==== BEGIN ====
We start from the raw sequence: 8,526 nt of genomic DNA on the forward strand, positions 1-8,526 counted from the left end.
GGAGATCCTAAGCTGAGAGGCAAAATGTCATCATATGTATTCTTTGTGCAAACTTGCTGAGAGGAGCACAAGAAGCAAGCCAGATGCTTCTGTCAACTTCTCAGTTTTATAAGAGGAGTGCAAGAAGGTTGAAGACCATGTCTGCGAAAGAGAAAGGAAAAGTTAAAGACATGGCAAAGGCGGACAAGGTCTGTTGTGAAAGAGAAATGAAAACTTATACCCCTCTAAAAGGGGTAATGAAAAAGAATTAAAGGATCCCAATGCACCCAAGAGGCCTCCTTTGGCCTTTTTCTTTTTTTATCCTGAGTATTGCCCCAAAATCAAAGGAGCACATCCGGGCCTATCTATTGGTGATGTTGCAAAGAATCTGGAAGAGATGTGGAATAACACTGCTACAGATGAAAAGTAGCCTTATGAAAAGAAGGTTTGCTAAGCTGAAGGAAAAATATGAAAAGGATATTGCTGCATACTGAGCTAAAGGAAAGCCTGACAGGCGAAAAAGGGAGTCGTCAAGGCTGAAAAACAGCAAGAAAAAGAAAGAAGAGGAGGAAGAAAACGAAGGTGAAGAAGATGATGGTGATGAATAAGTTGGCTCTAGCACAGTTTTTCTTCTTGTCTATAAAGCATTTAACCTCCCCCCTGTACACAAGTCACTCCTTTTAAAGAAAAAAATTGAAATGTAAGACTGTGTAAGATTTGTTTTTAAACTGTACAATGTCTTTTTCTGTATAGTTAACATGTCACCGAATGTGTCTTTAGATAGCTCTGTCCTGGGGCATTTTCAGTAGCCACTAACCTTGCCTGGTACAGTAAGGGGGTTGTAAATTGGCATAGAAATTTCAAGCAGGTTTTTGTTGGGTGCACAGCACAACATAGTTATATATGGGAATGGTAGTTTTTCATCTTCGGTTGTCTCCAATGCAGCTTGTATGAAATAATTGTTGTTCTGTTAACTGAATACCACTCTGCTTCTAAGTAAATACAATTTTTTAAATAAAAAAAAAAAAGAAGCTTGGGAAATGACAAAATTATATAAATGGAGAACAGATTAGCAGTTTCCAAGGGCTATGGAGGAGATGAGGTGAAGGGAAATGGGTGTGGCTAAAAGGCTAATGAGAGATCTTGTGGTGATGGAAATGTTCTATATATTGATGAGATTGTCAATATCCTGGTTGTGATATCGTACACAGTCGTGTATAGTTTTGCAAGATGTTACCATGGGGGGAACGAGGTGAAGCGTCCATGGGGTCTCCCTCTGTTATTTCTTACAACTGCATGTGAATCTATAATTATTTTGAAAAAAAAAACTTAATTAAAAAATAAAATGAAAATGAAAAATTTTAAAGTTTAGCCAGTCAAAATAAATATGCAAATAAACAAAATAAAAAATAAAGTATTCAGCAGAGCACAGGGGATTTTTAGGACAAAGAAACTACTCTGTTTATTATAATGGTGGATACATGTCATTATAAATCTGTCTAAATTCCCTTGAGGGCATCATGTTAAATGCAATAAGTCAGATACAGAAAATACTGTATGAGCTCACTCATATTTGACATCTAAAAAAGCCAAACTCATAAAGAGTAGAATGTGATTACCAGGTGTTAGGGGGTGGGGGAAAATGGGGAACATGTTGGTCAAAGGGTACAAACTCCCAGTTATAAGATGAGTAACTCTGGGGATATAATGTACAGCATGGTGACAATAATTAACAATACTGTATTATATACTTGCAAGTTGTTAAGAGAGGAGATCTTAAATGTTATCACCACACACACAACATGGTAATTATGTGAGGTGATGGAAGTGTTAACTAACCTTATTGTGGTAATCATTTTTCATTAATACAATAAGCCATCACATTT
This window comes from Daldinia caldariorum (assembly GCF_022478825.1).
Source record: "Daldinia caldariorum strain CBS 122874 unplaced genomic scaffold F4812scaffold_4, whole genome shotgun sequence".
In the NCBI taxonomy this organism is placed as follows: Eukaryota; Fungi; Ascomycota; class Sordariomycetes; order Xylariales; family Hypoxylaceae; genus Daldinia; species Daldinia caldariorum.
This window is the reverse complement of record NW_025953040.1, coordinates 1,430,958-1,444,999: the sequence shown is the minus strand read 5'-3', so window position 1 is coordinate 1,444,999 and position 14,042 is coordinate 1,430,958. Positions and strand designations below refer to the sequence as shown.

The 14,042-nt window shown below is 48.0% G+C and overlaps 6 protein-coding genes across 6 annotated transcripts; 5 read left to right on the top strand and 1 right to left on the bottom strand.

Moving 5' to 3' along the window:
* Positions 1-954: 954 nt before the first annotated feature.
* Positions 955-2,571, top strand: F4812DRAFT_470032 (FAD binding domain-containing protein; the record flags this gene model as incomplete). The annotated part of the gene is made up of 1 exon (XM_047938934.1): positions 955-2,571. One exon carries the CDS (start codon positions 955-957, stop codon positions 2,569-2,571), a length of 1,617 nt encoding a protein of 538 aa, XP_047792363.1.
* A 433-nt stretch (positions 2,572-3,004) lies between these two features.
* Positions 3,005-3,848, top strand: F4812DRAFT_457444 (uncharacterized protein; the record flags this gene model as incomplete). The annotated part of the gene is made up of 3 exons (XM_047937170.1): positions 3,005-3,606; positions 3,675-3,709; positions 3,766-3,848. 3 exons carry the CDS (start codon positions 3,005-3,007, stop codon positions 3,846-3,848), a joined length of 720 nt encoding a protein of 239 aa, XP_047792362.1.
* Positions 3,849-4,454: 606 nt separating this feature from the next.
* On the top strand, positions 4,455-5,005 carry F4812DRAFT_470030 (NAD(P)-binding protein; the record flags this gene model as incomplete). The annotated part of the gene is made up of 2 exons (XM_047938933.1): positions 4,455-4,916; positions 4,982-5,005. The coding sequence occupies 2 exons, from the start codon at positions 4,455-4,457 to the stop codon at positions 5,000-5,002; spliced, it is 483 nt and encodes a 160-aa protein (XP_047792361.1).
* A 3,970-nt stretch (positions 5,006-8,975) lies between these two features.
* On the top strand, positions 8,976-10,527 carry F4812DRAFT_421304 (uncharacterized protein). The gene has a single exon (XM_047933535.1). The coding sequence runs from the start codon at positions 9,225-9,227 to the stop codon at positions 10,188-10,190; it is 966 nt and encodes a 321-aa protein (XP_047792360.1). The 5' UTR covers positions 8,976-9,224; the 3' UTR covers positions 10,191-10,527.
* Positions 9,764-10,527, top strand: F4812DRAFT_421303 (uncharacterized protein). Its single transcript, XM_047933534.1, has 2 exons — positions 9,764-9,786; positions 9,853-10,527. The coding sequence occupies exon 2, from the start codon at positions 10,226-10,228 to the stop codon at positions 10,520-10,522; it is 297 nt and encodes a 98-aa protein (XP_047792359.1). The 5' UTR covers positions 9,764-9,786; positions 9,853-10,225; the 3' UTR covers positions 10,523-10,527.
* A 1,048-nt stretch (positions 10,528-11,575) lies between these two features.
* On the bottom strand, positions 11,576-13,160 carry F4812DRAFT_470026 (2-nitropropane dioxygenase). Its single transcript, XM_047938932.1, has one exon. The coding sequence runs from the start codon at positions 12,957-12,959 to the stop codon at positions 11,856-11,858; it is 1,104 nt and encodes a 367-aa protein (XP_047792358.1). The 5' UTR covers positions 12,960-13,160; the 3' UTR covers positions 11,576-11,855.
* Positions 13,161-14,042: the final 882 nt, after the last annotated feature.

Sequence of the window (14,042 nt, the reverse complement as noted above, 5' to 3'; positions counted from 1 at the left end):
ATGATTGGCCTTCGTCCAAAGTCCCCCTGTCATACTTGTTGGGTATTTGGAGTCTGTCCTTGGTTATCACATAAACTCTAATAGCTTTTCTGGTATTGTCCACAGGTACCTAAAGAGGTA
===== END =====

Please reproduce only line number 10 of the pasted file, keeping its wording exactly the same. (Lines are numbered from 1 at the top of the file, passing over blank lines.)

* Positions 955-2,571, top strand: F4812DRAFT_470032 (FAD binding domain-containing protein; the record flags this gene model as incomplete). The annotated part of the gene is made up of 1 exon (XM_047938934.1): positions 955-2,571. One exon carries the CDS (start codon positions 955-957, stop codon positions 2,569-2,571), a length of 1,617 nt encoding a protein of 538 aa, XP_047792363.1.